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Hydroecological restoration of the River Cray at Hales Meadow – determining “Replenish” metrics. Final report

Roberts, Colin; Acreman, Mike; Rameshwaran, Ponnambalam; Laize, Cedric. 2014 Hydroecological restoration of the River Cray at Hales Meadow – determining “Replenish” metrics. Final report. Wallingford, NERC/Centre for Ecology & Hydrology, 23pp. (CEH Project no. C04694 CWI) (Unpublished)

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Abstract/Summary

• UK Chalk rivers have suffered significantly from anthropogenic realignment and channel alteration as a result of the industrial pressures of modern society. This has had a detrimental effect on the natural balance of these valuable ecosystems. Recognised internationally as highly sensitive (River Cray has its own Biodiversity Action Plan) with increasingly threatened habitats, the collective response to their ecological decline has paved the way for the development of river restoration practices. Private industry involvement in funding collaborative restoration projects is increasingly seen as a positive approach to reducing the impact their commercial activities have on the freshwater environment, as well providing much needed support to community conservation initiatives. • This report outlines the methodical and scientific approach taken to quantifying measureable physical metrics of success following the undertaking of a programme of restoration enhancements on an urban stretch of the River Cray in Kent. A well established methodology was used with real field data that was simulated using model projections to predict a probable habitat suitability scenario post restoration. • The physical habitat suitability scoring approach determined that the overall suitability of the river channel for juvenile brown trout was poor in terms of velocity and depth diversity. Pre-restoration the channel form presented an adequate range of velocity but little variation in depth. Depth was thus deemed the hydraulic parameter that required significantly improving. • The study concluded that the restoration measures implemented to the channel have not significantly improved the immediate availability of suitable physical habitat for juvenile brown trout at low flows. However it is envisaged that in the longer term some improvements will have been made as the morphology of the channel adapts to the change in hydraulics. • Unfortunately unprecedented rainfall over much of the UK during 2013 and the resultant sustained high flows over 2013/14 meant it was impractical to obtain the low flow field data required to validate the hydraulic model projection. • Targeting an alternative suitable fish species at the same juvenile life stage may yield more realistic results and provide a greater value of the metric indicator. In addition, a more suitable and economically viable alternative could be the use of a more rapid assessment technique that relies less on the capture of high resolution field data from low flows.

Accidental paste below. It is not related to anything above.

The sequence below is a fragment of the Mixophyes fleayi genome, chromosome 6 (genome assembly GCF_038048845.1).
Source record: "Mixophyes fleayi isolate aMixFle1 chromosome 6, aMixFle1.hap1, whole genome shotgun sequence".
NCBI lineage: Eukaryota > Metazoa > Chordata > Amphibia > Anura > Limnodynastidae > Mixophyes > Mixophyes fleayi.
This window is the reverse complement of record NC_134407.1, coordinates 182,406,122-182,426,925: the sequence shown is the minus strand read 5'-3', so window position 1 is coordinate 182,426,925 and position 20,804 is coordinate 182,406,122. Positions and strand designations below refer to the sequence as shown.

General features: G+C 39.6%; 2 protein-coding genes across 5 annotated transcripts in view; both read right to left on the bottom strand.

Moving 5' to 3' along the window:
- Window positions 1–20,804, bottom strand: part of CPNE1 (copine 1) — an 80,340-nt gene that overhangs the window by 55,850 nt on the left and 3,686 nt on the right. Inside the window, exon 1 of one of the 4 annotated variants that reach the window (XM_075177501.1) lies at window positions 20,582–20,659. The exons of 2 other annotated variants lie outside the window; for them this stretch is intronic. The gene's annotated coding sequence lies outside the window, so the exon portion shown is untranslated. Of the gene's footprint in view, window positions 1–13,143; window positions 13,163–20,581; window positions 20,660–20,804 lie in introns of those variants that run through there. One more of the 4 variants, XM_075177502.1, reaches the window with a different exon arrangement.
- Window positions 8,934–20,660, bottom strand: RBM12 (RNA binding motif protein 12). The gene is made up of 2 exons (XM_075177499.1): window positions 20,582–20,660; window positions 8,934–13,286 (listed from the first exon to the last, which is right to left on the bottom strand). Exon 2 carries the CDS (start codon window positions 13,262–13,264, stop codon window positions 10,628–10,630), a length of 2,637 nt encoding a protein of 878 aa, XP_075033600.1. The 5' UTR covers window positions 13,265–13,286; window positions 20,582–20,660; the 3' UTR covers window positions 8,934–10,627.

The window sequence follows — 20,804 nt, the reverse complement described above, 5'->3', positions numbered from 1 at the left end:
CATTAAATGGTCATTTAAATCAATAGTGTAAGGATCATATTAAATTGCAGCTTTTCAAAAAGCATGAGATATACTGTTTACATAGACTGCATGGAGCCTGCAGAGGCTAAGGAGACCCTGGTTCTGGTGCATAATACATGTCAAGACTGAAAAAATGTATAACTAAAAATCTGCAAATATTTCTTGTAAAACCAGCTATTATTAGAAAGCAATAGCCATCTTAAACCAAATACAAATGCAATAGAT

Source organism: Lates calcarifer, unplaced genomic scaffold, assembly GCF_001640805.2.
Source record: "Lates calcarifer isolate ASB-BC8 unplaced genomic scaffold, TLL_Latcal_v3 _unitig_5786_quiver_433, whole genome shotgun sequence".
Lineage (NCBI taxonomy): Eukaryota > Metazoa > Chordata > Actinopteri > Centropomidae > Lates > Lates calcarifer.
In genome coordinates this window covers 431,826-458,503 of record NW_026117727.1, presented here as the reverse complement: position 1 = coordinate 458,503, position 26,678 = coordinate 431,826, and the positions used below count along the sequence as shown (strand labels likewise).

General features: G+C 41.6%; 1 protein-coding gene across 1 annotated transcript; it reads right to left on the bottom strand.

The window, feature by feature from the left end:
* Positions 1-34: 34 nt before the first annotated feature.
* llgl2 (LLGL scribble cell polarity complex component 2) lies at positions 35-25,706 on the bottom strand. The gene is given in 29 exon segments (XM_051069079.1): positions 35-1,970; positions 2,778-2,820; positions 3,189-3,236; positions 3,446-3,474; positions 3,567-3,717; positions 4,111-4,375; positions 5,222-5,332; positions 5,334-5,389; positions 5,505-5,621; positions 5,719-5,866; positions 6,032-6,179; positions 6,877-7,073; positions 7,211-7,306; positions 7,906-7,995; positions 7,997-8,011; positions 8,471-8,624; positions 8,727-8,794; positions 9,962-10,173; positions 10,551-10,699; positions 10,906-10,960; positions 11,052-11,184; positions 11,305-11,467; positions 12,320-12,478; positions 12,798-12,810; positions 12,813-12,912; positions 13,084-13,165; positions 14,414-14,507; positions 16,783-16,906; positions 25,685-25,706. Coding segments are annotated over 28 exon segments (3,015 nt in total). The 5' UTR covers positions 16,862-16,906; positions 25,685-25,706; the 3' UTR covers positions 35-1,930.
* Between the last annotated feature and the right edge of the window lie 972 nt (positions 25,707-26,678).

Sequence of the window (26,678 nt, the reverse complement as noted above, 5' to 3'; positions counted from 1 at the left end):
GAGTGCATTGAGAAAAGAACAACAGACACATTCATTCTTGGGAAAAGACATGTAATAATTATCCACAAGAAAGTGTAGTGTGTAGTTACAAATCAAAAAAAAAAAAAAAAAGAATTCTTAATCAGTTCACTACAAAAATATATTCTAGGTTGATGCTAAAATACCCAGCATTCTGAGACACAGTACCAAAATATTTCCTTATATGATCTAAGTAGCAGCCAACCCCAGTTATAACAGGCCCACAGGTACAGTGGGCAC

Item Type: Publication - Report (UNSPECIFIED)
CEH Sections: Acreman
Funders/Sponsors: WWF
NORA Subject Terms: Ecology and Environment
Hydrology
Date made live: 24 Feb 2015 10:47 +0 (UTC)
URI: http://nora.nerc.ac.uk/id/eprint/509717

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